Construction is underwayRead More…
1120 SW 5th Avenue, Room 1000, Portland, OR 97204
March 5, 2015
Environmental Services is repairing about 40,000 feet (7.5 miles) of public sewer lines in your neighborhood that are between 60 and 100 years old and failing due to age. The project will protect the public and the environment by reducing the possibility of sewage releases to homes, businesses and streets.
Current Construction Activities
Four construction crews are working on sewer and lateral pipe repairs in the area. Please be aware that construction schedules are subject to change due to conditions underground, weather, traffic, subcontractor schedules and availability of materials. You will notice several phases as different equipment or specialized crews are required at each site.
Sewer repairs underway:
Cured-in-place-pipe lining is happening on blocks throughout the project area for the next couple of weeks and will be scheduled again throughout the project. Residents will receive a doorhanger with the exact date of activities nearest them, and any special instructions. Go to www.portlandoregon.gov/bes/article/467513 for more details on cured-in-place pipe lining.
Restoration activities and preparation for paving of disturbed areas is dependent on weather. Note: Where pipe spot repairs have been completed, temporary asphalt patches are left in place. Final restoration of the disturbed areas is scheduled as weather permits.
Other activities in the field:
What to Expect During Construction
The city will use a combination of open trench construction and cured-in-place-pipe lining (CIPP). The contractor may use more than one construction method in some areas. For example, the contractor may use CIPP on the main public sewer pipe and open trench construction to repair or replace laterals that connect private sewers from the curb to the public sewer in the street.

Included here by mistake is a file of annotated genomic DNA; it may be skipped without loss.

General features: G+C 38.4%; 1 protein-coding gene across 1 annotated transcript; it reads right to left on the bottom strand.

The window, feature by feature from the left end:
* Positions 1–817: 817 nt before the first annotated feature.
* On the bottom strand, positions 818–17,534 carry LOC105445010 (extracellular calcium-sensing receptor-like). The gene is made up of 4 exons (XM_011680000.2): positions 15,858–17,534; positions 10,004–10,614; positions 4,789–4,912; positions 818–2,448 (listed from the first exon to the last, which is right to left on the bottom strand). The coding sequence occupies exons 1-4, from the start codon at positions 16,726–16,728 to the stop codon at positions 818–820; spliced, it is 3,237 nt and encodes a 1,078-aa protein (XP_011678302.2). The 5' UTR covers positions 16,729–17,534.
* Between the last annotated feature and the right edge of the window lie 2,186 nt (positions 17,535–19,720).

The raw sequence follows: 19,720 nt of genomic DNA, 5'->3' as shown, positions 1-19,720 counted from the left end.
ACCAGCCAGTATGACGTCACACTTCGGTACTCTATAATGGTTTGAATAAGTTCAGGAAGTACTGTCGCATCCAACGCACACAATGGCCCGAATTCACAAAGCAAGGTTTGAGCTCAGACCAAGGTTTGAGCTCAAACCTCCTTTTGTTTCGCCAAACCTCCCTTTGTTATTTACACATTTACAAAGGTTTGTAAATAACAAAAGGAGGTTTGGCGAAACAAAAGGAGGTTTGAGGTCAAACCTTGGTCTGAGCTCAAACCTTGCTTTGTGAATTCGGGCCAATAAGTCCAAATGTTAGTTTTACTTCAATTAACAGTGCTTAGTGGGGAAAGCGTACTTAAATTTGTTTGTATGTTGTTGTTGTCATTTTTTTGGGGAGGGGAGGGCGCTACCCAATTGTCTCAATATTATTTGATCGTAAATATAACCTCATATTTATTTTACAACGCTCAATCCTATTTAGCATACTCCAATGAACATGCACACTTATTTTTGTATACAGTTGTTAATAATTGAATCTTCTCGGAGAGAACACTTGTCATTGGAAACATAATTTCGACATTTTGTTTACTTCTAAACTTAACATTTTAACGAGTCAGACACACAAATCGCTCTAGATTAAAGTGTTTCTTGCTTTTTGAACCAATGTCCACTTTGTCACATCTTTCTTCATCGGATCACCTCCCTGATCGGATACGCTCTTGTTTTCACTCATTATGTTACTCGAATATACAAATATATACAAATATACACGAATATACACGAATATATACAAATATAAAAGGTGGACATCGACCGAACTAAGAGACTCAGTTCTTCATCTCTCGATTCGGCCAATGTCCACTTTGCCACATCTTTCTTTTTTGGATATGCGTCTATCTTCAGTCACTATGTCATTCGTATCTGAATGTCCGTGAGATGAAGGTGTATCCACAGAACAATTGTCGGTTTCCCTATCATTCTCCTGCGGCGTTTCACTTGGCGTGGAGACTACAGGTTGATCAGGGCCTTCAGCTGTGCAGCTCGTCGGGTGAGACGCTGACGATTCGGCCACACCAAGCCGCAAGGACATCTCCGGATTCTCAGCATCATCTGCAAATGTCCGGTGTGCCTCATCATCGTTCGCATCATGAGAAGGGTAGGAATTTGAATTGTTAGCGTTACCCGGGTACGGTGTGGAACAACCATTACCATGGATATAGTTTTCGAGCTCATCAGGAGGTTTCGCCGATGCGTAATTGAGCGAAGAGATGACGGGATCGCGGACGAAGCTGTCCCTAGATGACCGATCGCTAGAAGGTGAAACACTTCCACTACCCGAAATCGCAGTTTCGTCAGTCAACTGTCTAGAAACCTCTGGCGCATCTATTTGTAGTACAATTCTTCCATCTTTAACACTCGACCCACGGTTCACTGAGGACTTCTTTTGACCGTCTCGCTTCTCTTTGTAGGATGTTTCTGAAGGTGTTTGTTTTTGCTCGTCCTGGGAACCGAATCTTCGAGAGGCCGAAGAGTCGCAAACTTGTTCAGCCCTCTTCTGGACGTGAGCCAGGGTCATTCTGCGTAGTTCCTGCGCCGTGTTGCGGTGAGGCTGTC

There are several phases of open trench construction:
Cured-in-place-pipe lining (CIPP) doesn’t require digging a trench. Work crews access the sewer from manholes to insert a flexible liner inside the old pipe. Hot water or steam inflates and cures the liner, which gradually hardens to form a rigid, smooth surface that seals cracks and restores the pipe to near-new condition. People who live and work near a CIPP repair project sometimes smell a chemical odor during the pipe-lining work. The odor is from the chemical styrene, which is in the resin liner installed inside the pipe. The odor dissipates quickly once the installation process is complete. The amount of airborne styrene produced is not a human health risk. Get more information about CIPP construction.
Contact Kristen Kibler with JLA Public Involvement at 503-235-5881, extension 106, or email email@example.com if you have concerns, such as maintaining driveway access, business operations, or medical deliveries, during construction.
Email Kristen with "Rose City Park" in the subject line to receive project updates by email. During construction, we will be sending regular email updates to keep you posted about the schedule, construction activities, possible traffic detours and delays, parking restrictions and other impacts.
Thank you in advance for your cooperation during this project. Please let us know if you have concerns such as business operations, disability issues, or medical or business deliveries. As always, we’ll strive to provide quick response to your concerns, minimal disruption near your residence or business, and open and clear communication with you throughout the project.